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John Russell

Sheffield History Member
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Everything posted by John Russell

  1. This is my class at Crookesmore School,1960. I'm second from the left at the top (with the lapel badges). The teacher was Miss Sant, who afterwards became Mrs Copley. It's a funny thing, but I don't remember ever being in a 'boys only' class. However, pictures don't lie, so I must have been. The other thing to notice is the huge stone columns which held the school up above the playground and made it quite dark in places.
  2. If that's an Anderson shelter, rather than a curved sheet of corrugated sheeting, then it was never installed. A proper Anderson shelter is buried in the ground and covered over with soil, so it's just a mound. It's the soil that protects the occupants from flying debris and shrapnel, rather than the sheeting—which is there to stop the soil from caving in.
  3. My word that brought back some memories. As a treat, my family used to eat fruit salad (usually the sort bought in tins, chopped up into small identical-sized squares in a watery syrup) with those exact fruit spoons back in the '50s and '60s. Often with a small helping of evaporated milk.
  4. Today's Guardian... https://www.theguardian.com/environment/2018/nov/20/country-diary-lost-village-derwent-rises-from-mud-ladybower-derbyshire
  5. As a student, I drove a van in Sheffield for Pinders in 1970. I remember having to avoid people crossing the road on the 'dual carriageway' as we called it.
  6. Yes, they are available: https://www.ibstockbrick.co.uk/kevington/specialshapes/ Any brickworks will be probably prepared to make you a 'special'—provided you order in sufficiently high quantities. But I guess nowadays the labour costs of complicated brickwork mean that architects will tend to avoid designing it into a building.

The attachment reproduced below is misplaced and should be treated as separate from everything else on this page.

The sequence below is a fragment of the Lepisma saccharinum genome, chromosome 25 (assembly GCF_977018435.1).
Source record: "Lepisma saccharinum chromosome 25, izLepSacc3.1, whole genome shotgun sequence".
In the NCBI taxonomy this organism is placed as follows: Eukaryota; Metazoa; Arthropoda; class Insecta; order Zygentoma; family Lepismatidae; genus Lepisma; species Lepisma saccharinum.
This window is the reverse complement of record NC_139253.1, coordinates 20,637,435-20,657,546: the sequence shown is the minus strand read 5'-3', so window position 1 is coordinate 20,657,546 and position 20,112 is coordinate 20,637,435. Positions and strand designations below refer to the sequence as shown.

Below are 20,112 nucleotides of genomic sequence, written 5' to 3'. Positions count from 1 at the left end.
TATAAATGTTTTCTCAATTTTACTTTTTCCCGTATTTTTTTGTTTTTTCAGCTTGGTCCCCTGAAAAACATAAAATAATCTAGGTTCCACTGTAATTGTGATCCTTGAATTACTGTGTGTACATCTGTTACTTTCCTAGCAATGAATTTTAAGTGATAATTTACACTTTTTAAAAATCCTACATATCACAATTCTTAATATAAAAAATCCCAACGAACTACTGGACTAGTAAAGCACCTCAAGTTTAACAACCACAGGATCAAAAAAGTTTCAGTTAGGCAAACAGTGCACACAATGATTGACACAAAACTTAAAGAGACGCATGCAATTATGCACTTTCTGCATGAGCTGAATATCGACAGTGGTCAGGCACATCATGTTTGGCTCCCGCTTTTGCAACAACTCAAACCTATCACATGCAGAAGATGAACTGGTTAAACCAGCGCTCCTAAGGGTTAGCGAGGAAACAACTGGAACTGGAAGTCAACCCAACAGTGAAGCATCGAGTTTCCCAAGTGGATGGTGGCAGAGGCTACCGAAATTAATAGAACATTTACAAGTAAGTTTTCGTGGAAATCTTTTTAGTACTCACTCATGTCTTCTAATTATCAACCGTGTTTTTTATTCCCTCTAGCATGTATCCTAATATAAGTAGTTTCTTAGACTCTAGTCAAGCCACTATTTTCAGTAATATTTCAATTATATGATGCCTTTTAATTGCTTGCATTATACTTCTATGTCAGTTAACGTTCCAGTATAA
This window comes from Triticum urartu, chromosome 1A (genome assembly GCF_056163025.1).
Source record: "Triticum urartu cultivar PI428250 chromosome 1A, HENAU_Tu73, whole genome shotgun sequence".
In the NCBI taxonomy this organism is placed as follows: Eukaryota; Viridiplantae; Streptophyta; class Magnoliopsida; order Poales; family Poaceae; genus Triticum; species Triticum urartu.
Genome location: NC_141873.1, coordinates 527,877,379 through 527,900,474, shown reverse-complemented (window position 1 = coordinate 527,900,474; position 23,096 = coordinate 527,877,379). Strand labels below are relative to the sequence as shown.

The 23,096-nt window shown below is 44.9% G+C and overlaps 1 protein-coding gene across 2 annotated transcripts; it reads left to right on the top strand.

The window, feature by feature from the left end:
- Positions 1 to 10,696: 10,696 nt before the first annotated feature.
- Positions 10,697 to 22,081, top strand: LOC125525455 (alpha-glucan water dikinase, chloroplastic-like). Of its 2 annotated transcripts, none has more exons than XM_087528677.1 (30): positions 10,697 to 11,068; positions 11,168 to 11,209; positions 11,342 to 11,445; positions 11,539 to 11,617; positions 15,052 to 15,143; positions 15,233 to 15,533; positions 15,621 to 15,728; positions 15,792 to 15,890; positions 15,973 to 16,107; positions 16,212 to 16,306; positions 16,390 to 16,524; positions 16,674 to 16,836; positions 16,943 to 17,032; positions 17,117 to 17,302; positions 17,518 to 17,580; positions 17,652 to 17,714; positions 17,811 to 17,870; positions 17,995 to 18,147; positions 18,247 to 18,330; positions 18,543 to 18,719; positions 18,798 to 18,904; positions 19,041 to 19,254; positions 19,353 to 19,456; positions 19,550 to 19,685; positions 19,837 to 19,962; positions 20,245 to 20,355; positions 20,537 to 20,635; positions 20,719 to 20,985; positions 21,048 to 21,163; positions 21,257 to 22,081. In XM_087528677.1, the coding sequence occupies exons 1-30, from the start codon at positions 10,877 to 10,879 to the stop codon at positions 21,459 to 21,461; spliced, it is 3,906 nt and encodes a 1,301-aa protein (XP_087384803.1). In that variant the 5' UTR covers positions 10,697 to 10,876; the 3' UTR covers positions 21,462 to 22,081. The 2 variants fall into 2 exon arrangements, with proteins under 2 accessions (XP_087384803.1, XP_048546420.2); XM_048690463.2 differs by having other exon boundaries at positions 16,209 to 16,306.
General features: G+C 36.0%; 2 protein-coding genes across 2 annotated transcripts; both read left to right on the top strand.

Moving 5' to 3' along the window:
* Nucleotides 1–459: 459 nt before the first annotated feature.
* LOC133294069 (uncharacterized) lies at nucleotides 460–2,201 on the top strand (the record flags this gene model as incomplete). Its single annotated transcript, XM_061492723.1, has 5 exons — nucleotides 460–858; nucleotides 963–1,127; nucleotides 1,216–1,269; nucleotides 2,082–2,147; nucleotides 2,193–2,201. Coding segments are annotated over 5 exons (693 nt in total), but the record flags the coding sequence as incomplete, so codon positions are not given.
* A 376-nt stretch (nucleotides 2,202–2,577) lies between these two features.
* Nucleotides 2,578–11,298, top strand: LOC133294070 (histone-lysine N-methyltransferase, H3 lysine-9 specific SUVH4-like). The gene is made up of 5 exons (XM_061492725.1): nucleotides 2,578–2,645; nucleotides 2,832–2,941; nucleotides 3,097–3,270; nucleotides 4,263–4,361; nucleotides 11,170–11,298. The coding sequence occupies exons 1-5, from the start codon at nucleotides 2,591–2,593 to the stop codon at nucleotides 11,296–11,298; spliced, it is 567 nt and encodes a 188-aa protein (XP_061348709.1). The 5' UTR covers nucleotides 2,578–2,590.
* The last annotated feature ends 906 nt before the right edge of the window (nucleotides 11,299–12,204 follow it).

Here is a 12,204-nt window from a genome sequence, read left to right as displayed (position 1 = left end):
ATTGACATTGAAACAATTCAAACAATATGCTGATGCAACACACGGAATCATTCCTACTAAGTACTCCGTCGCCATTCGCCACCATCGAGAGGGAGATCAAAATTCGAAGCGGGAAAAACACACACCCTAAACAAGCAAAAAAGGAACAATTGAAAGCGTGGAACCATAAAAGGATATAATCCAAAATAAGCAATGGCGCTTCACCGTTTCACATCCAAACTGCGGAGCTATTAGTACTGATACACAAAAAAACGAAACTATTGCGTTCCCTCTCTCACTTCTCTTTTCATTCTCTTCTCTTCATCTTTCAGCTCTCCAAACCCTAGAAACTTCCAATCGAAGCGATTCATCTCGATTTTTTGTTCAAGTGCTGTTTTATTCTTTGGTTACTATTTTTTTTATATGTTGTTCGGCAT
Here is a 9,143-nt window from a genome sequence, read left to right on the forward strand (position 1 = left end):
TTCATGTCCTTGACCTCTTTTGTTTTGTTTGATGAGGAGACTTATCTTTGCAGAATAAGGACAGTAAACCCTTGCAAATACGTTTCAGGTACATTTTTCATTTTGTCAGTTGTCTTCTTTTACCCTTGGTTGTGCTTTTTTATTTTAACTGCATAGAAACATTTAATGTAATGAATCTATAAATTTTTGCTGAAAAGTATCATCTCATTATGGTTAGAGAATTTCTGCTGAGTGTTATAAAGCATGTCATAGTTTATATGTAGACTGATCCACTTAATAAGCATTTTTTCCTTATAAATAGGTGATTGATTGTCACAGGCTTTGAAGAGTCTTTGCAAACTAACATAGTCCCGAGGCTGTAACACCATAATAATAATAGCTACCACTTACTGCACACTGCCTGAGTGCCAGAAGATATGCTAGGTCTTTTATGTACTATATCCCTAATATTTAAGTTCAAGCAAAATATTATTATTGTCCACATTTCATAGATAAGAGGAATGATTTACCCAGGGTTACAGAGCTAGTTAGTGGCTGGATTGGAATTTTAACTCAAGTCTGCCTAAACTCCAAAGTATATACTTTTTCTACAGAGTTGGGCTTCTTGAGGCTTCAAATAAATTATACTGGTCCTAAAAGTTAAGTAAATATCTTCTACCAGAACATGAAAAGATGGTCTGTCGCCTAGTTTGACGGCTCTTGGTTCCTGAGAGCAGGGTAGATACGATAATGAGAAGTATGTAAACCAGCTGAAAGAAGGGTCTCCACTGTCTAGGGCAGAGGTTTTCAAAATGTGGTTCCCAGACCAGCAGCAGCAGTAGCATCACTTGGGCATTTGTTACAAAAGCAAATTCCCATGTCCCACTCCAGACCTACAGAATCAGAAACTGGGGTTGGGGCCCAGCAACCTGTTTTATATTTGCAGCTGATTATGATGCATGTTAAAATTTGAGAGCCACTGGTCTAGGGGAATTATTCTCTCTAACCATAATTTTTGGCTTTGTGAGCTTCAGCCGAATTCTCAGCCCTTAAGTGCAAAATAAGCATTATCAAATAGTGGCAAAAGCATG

7. Be careful when you chip away at it, it might be a capping for a shaft or well. Try looking at old maps for the word 'shaft' or similar. I'd be tempted to drill a 10mm hole though it in the centre and send through a borescope. https://www.ebay.co.uk/itm/Plumbing-Tools-Plumbing-Job-Lot-Plumber-Inspection-Camera-Mechanic-Hand-Tools-/263461220159 Old shafts are very common. I know someone who dug through something like this in the yard of a house in Nottingham and uncovered a 40 foot well shaft. The garden of my mother-in-law's house in Devon also has an old shaft for a silver mine in it, which has a concrete cap. Lastly, there's a house I once visited in Leicestershire where they have a thick glass panel in the floor of their kitchen. During alterations their builder had uncovered a well with water about 10 feet down, so they decided to illuminate it to turn it into a feature.
  8. Yes, we used to play football on the tip—though I remember large patches of it seemed to be gravel rather than grass.
  9. I'm pretty sure that's Crookesmoor School in the background. Looking at the van I might well have been attending there at the time this picture was taken.
  10. I, too was a member in the early '50s. I had forgotten what the badge looked like but when I saw the image 'up thread', it all came back to me.
  11. The reason the roof and top story are a very different colour ('incongruous') is because the planners require the later addition to be visually separate from the original listed façade. The idea is there should be no confusion about the building's history, which could occur if the architect tried to 'blend in' the new addition.